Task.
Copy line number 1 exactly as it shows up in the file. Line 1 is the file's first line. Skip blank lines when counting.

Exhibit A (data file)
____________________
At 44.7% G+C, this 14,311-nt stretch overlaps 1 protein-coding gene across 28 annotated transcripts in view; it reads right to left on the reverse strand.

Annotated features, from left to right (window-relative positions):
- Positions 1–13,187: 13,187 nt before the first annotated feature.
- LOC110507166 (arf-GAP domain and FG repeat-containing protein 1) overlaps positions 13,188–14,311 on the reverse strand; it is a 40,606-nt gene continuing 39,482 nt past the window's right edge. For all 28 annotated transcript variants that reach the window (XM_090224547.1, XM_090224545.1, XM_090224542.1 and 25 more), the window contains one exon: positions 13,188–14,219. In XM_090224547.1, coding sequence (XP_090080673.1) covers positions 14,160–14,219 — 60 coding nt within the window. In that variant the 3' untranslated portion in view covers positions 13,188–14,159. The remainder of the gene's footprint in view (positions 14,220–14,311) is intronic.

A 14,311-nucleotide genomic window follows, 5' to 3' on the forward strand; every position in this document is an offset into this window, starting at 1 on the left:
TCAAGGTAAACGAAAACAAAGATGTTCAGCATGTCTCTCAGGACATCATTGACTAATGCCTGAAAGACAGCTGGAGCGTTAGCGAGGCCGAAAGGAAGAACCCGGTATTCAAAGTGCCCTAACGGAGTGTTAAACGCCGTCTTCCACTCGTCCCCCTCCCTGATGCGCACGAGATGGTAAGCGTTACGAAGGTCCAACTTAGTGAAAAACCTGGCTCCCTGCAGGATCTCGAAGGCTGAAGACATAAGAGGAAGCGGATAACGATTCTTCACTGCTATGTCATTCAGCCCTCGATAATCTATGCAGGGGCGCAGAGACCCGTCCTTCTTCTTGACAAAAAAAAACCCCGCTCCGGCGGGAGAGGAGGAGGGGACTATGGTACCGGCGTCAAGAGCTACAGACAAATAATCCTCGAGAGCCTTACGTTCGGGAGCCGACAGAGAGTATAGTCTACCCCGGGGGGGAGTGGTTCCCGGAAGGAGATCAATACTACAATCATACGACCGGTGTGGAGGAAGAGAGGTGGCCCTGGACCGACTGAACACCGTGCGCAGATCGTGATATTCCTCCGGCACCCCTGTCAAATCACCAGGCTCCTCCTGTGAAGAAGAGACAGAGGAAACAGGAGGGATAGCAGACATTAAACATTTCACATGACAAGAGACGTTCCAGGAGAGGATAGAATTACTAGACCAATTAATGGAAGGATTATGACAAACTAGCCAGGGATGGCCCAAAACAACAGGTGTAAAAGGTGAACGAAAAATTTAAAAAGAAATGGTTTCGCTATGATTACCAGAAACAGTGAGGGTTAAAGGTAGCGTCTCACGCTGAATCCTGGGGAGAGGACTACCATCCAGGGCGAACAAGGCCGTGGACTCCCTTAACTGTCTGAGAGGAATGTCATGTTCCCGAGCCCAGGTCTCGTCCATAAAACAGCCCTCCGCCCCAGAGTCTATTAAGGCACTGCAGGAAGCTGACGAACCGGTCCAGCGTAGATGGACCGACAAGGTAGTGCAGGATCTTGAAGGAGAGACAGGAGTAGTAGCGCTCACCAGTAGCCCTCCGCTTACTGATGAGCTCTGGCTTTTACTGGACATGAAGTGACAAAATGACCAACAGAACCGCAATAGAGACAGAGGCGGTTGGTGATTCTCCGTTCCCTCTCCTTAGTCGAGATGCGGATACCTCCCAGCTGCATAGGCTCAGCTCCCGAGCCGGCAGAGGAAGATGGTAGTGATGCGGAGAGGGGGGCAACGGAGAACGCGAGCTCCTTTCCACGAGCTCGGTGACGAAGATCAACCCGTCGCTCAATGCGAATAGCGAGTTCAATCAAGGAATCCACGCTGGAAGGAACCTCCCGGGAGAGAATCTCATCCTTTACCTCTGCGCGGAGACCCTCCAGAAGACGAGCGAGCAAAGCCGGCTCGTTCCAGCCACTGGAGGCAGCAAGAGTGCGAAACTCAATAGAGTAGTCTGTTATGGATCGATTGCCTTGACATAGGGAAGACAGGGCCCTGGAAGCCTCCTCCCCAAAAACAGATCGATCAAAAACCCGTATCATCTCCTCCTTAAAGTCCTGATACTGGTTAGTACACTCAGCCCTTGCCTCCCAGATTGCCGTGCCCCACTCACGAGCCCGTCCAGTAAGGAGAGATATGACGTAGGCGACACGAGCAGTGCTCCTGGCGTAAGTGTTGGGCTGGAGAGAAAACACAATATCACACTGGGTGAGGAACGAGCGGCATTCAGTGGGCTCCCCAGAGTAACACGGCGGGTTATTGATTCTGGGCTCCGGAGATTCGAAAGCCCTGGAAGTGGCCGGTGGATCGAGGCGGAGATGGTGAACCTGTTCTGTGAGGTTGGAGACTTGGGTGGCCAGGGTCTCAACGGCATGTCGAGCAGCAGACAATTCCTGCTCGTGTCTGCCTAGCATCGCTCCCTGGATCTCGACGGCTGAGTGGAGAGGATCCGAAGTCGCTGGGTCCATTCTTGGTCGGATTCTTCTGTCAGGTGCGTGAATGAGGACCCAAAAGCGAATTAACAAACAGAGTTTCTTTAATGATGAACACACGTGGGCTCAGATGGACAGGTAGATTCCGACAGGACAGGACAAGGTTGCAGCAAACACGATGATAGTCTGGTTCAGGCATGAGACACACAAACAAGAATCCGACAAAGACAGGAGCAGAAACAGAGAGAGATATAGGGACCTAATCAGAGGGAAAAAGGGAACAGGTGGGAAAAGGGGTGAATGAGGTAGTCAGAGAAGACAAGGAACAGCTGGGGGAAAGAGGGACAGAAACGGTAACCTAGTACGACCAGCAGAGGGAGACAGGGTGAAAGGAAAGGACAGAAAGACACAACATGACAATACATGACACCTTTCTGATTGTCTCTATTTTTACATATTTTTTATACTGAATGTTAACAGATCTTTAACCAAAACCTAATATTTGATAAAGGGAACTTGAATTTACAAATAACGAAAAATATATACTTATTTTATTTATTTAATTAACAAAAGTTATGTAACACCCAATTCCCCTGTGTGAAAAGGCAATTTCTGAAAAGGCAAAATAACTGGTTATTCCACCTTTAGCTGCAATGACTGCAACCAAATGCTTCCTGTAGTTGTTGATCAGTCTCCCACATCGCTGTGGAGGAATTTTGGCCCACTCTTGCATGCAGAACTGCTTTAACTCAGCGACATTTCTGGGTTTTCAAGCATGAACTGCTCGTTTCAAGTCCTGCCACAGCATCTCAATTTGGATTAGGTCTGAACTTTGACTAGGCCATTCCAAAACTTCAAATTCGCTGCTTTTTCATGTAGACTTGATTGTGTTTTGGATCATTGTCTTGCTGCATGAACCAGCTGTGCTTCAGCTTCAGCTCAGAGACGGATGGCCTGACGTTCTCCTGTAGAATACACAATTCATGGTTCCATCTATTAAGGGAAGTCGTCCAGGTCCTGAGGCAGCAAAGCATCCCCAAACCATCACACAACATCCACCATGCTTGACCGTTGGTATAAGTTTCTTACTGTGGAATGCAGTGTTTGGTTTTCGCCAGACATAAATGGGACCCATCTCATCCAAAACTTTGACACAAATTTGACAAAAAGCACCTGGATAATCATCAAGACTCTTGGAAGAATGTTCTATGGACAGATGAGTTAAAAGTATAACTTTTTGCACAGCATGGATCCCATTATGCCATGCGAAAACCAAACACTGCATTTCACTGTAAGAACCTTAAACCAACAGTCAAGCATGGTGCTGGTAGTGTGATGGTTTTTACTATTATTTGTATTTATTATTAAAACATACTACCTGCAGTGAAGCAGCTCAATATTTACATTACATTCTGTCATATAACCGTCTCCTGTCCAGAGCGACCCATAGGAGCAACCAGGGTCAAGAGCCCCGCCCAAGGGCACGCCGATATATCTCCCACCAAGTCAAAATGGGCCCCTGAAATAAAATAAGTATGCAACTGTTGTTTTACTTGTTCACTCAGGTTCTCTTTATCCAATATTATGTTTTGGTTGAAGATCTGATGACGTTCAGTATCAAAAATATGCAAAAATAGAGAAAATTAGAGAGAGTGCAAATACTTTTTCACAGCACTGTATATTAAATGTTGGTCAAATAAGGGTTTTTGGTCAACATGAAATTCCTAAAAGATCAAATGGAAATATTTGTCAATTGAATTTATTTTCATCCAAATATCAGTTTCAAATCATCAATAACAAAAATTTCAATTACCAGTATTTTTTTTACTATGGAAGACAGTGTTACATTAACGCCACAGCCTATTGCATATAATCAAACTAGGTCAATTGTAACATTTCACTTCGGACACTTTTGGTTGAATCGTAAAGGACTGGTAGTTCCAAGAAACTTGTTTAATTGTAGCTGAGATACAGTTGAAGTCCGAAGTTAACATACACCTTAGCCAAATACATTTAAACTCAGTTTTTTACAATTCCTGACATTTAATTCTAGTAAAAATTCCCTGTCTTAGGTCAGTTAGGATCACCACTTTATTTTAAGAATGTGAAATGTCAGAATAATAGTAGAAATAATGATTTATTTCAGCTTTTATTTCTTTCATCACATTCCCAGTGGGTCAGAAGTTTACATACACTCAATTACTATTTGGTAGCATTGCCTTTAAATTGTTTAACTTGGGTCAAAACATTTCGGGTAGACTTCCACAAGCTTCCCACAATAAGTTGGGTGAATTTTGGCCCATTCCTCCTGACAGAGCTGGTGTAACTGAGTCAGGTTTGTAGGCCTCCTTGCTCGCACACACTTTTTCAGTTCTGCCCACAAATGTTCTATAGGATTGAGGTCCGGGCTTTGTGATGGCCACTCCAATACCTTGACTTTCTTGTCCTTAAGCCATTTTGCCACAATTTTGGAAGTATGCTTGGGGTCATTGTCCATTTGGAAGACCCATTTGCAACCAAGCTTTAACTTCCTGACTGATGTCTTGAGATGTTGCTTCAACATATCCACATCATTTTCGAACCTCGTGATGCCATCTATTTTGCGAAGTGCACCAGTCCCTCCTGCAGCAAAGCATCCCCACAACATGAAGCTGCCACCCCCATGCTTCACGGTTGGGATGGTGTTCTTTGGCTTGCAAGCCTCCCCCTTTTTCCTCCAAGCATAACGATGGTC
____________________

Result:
At 44.7% G+C, this 14,311-nt stretch overlaps 1 protein-coding gene across 28 annotated transcripts in view; it reads right to left on the reverse strand.